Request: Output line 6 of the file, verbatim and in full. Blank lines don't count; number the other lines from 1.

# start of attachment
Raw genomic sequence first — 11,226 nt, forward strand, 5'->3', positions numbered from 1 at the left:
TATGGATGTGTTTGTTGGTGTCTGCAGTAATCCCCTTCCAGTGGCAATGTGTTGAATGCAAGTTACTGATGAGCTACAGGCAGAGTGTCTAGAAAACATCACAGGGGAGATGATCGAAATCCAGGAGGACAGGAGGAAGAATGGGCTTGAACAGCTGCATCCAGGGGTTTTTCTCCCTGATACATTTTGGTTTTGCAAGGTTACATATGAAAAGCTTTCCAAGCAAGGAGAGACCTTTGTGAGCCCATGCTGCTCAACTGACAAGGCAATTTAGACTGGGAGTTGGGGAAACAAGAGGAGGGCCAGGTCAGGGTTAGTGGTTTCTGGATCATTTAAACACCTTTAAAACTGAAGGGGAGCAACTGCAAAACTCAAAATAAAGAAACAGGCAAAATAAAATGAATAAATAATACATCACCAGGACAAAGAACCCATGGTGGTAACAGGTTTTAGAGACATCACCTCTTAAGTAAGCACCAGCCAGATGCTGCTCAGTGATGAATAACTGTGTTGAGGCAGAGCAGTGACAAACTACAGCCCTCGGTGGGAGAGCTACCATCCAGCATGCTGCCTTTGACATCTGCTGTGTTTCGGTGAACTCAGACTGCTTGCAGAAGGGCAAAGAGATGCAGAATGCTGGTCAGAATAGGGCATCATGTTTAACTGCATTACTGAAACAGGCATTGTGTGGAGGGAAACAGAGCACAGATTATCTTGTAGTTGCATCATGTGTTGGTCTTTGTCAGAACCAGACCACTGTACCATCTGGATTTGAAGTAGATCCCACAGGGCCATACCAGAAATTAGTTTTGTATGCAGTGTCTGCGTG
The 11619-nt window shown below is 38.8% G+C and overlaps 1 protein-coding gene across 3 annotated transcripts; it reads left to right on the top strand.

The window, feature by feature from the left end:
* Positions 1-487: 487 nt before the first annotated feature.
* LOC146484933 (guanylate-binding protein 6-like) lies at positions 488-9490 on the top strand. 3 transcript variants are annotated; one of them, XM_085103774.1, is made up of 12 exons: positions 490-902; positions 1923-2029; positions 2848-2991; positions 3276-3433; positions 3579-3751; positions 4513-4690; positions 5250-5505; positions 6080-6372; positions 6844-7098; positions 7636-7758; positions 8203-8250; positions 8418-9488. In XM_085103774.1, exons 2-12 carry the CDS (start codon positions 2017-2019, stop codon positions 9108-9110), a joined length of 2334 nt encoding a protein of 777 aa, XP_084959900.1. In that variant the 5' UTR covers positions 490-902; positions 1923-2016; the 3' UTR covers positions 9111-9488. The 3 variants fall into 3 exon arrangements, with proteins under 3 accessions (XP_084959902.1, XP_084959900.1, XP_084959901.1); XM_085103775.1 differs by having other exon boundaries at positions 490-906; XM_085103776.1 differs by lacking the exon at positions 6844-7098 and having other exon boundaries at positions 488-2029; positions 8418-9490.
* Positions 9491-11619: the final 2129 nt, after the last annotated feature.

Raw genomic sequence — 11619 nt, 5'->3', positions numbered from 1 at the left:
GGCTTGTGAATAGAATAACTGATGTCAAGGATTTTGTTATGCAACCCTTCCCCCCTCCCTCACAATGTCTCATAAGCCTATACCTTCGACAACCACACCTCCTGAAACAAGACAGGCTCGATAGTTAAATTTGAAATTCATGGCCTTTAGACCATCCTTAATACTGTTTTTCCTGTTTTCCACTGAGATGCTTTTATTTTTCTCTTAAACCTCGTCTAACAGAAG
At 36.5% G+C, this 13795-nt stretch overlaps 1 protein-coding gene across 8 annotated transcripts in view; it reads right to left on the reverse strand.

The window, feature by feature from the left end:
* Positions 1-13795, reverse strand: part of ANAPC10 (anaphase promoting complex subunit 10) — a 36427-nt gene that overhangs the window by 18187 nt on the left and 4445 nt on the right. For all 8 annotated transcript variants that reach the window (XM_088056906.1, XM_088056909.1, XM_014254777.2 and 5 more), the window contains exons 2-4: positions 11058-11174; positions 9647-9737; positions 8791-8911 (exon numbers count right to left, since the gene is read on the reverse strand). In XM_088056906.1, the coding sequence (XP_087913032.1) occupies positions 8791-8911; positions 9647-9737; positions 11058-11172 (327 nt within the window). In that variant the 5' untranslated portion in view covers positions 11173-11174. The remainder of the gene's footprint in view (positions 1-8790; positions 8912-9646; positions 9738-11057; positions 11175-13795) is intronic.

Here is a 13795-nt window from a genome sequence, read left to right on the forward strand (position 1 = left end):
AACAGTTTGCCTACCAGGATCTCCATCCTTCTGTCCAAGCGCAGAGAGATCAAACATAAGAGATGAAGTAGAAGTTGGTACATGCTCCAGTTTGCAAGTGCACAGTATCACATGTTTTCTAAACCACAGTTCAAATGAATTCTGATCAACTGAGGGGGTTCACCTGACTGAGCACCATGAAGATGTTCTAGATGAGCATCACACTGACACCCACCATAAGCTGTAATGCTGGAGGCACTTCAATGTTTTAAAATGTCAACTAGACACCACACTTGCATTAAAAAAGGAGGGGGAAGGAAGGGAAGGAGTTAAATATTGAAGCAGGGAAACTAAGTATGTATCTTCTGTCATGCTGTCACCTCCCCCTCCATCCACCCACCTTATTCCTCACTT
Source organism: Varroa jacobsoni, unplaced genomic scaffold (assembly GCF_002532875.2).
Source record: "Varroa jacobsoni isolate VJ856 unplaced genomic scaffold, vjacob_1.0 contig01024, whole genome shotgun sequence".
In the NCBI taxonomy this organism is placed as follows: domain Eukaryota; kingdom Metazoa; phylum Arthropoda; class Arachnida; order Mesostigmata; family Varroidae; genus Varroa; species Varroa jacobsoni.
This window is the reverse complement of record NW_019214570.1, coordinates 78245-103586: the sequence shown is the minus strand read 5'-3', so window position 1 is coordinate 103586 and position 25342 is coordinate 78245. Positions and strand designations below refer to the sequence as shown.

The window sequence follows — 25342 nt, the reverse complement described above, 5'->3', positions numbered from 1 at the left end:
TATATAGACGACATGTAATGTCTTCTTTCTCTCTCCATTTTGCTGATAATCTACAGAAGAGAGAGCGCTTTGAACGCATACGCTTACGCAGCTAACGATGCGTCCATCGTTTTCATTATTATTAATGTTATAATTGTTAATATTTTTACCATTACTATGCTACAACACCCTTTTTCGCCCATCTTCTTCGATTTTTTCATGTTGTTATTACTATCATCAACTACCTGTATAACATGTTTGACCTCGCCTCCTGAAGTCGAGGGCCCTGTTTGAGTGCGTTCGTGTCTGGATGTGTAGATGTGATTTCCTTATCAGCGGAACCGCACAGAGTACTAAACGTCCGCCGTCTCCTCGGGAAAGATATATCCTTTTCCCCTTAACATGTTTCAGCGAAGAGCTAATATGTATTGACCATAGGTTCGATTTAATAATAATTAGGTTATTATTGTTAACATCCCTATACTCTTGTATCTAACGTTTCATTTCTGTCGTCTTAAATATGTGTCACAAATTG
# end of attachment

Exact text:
* LOC146484933 (guanylate-binding protein 6-like) lies at positions 488-9490 on the top strand. 3 transcript variants are annotated; one of them, XM_085103774.1, is made up of 12 exons: positions 490-902; positions 1923-2029; positions 2848-2991; positions 3276-3433; positions 3579-3751; positions 4513-4690; positions 5250-5505; positions 6080-6372; positions 6844-7098; positions 7636-7758; positions 8203-8250; positions 8418-9488. In XM_085103774.1, exons 2-12 carry the CDS (start codon positions 2017-2019, stop codon positions 9108-9110), a joined length of 2334 nt encoding a protein of 777 aa, XP_084959900.1. In that variant the 5' UTR covers positions 490-902; positions 1923-2016; the 3' UTR covers positions 9111-9488. The 3 variants fall into 3 exon arrangements, with proteins under 3 accessions (XP_084959902.1, XP_084959900.1, XP_084959901.1); XM_085103775.1 differs by having other exon boundaries at positions 490-906; XM_085103776.1 differs by lacking the exon at positions 6844-7098 and having other exon boundaries at positions 488-2029; positions 8418-9490.